Marketplace Tech with Ben Brock Johnson

Marketplace Tech with Ben Brock Johnson

From American Public Media

Marketplace Tech®, hosted by Ben Brock Johnson, tackles the business behind the technology that's obsessing us and changing our lives. With the listener in mind, this weekday segment examines everything from video games and robots to consumer protection and space travel. Marketplace Tech is part of the Marketplace® portfolio of public radio programs broadcasting nationwide, which additionally includes Marketplace, Marketplace Morning Report®, and Marketplace Weekend®. Listen on-air each weekday or online anytime at From American Public Media. Twitter: @MarketplaceTechMore from Marketplace Tech with Ben Brock Johnson »

Most Recent Episodes

02/24/17: Google vs. Uber in the self-driving car race

There have been a lot of protests going on recently. And at these events, there's a fair amount of time spent sitting, standing, waiting. Ian Bogost, a game critic and professor at Georgia Tech, discusses how a new website called aims to have attendees translate some of that downtime into positive energy. Next, we'll look at Alphabet's decision to sue Uber and Otto for allegedly stealing its intellectual property. And to end today's show, we'll play this week's Silicon Tally with Laura Weidman Powers, the co-founder and CEO of the nonprofit Code 2040.

02/23/17: Funding in outer space

We're look at how public-private partnerships, like the collaboration between NASA and Elon Musk's SpaceX, are changing how America's space program works. Afterwards, we'll talk to analyst Tasha Keeney about how fully autonomous cars may start pulling up into our lives earlier than expected.

02/22/17: What does the future of Uber look like?

A former Uber employee has written a blog post about being the target of sexual harassment and sexism at the company. Jessi Hempel, head of editorial at Backchannel, joined us to discuss how she thinks CEO Travis Kalanick should have handled the issue. Next, we'll discuss some of the products we discovered at Toy Fair 2017, which included a children's 3-D pen that'll let you create sculptures.

02/21/17: The electric-car economy

A Volkswagen subsidiary will invest about $2 billion in electric cars over the next decade, as part of VW's settlement in the emissions cheating case. We'll look at the challenges that an electric-car ecosystem faces. Next, attorney Jenny Afia will join us to talk about her role in rewriting apps' privacy policy for the British government.

02/20/17: Not exactly IKEA furniture

While many might be thinking about the next big thing in software, one Brooklyn facility is focused on hardware. We'll talk about the history and future of New Lab, a building that has several companies sharing its space to build new products. Joining us on today's show: David Belt, its cofounder; Sean Petterson, the cofounder of Strong Arm, which makes exoskeletons for industrial workers; and Jessica Banks from Rock Paper Robot, a kinetic furniture company (think levitating tables).

02/17/17: Shocking the brain for a better performance

One of the latest innovations to give athletes an edge? Neuropriming, the practice of putting electrodes on your head to shock your brain so that you can get a boost in mental abilities. Proday's Sarah Kunst stopped by to discuss how powerful the priming is and whether it could become mainstream one day. Next, we'll look at Facebook's recent decision to jump into the job recruiting game, and then play this week's "Silicon Tally" with Cadie Thompson, senior transportation editor for Business Insider.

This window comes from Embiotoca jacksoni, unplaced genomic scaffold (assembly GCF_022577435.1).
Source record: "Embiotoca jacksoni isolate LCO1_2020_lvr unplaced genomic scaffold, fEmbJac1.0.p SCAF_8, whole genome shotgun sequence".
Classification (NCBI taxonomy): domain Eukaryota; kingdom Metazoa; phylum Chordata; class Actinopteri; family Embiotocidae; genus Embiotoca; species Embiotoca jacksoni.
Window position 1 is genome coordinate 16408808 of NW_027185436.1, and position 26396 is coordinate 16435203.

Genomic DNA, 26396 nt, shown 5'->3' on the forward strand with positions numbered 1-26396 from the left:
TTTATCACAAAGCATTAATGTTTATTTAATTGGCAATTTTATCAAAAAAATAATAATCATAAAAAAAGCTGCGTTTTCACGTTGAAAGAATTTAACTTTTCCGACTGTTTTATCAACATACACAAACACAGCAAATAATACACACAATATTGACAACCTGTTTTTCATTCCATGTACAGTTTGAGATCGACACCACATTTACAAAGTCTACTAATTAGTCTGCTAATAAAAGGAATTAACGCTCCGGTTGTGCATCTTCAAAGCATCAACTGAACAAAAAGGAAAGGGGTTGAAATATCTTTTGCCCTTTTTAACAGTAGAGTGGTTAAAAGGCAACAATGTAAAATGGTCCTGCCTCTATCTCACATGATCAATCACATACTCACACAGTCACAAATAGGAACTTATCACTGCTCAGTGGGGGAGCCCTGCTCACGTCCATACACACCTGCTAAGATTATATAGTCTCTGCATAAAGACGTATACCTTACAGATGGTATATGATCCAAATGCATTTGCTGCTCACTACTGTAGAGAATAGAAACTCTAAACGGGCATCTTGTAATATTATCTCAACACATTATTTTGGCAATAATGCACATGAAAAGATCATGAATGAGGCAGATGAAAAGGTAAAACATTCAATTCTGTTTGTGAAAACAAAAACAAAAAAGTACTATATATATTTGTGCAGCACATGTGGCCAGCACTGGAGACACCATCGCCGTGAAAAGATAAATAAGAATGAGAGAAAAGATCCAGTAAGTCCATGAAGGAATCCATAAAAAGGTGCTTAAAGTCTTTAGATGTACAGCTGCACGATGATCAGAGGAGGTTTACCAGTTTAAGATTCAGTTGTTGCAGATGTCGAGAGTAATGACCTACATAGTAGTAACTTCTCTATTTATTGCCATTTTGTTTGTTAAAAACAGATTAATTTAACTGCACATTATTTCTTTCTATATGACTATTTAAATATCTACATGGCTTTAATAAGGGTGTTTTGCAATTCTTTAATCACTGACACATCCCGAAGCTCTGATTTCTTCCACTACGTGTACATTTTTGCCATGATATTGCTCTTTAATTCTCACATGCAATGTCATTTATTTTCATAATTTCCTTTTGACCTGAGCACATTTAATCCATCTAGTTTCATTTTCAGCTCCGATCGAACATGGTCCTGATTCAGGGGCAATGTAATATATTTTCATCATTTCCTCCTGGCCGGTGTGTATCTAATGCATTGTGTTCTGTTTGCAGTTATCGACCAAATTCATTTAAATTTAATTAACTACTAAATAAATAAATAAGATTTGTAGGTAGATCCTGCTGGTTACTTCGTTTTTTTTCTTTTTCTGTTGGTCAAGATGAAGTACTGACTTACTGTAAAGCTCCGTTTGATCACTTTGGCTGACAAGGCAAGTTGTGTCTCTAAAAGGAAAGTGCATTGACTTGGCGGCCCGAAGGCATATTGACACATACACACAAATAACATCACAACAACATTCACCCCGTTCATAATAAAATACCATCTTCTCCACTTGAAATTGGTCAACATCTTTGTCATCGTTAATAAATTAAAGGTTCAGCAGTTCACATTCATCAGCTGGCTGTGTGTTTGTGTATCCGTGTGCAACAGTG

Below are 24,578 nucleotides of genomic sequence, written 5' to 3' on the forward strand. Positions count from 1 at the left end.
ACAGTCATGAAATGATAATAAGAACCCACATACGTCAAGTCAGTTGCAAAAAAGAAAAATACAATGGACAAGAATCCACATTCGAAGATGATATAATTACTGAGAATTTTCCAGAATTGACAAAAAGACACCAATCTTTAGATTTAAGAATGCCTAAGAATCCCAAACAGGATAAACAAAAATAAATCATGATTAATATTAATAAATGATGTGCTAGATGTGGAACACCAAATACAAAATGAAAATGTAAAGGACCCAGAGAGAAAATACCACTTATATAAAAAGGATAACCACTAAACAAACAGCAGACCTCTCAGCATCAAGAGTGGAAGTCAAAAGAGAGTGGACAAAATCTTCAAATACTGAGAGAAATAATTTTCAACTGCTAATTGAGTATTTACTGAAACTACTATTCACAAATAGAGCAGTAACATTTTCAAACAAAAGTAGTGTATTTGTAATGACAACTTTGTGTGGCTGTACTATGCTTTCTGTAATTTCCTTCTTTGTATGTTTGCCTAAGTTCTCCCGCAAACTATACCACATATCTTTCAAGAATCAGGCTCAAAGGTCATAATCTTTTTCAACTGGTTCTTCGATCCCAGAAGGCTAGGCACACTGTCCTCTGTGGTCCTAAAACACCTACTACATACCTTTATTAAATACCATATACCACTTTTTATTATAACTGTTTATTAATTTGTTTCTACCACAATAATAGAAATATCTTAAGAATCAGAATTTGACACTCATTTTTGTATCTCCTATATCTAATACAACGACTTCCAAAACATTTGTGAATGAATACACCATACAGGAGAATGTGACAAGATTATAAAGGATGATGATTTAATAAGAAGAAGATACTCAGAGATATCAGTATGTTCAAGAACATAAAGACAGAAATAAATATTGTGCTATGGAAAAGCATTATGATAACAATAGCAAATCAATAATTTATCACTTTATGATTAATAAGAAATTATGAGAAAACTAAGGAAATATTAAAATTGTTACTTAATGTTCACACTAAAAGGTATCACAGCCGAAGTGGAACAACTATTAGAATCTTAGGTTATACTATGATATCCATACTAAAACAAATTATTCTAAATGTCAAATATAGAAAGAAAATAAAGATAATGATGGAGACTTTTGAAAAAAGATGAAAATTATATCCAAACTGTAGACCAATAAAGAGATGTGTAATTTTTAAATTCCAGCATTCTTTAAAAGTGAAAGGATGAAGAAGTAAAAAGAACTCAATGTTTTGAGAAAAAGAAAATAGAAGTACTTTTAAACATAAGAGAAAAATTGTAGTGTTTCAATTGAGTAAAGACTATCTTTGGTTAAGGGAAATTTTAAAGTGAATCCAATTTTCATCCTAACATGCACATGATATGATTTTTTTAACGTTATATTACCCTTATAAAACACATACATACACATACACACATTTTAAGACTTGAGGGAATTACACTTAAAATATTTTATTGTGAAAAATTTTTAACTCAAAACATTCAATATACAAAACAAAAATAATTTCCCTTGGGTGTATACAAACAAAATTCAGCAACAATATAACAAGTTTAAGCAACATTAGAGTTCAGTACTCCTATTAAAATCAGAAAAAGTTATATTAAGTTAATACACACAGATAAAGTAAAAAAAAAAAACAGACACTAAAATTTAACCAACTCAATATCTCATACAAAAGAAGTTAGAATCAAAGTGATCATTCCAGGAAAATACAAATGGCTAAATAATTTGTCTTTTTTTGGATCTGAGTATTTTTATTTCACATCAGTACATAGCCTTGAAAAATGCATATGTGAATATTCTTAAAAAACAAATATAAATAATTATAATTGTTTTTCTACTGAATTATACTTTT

02/16/17: Russia's tech world

We're looking at why chipmaker Intel is dropping its financial support for the International Science and Engineering Fair; the use of tech in Russia over the years; and a new website that allows people to anonymously reach out to reporters about Trump.

02/15/17: The return of unlimited data

Some carriers, like Verizon, are starting to bring back unlimited data plans. Why the return, and why did they go away in the first place? CNET's Lindsey Turrentine breaks it down for us. Afterwards, Business Insider's Kif Leswing explains the turmoil happening at Magic Leap — an augmented reality company that's been promising wearable tech that can project images onto the real world. Finally, we'll look at the most popular (and possibly surprising) city on Tinder during Valentine's Day last year. Any guesses?

02/14/17: Celebrating Hackentine's Day

The House recently passed legislation that would update the Stored Communications Act, a measure that dictates how law enforcement can gain access to electronic communications stored remotely. Northeastern professor Andrea Matwyshyn joins us to explain some of the problems with the law. Next, we'll look at the intersection of fashion and tech with a new customized dress from Google and H&M based on your personal data. And finally, we'll talk about one nonprofit's event to help women who want to learn more about coding: Hackentine's Day.

02/13/17: Ford's plan to launch an autonomous vehicle by 2021

Ford is investing $1 billion in the startup Argo AI so that it can get an autonomous vehicle on the road by 2021. Ford CEO Mark Fields joined us to talk about why they're making the investment, instead of just working with what they have in-house. Afterwards, we'll look at what Samsung will have to do to gain back consumer trust following its fire-catching battery controversy.

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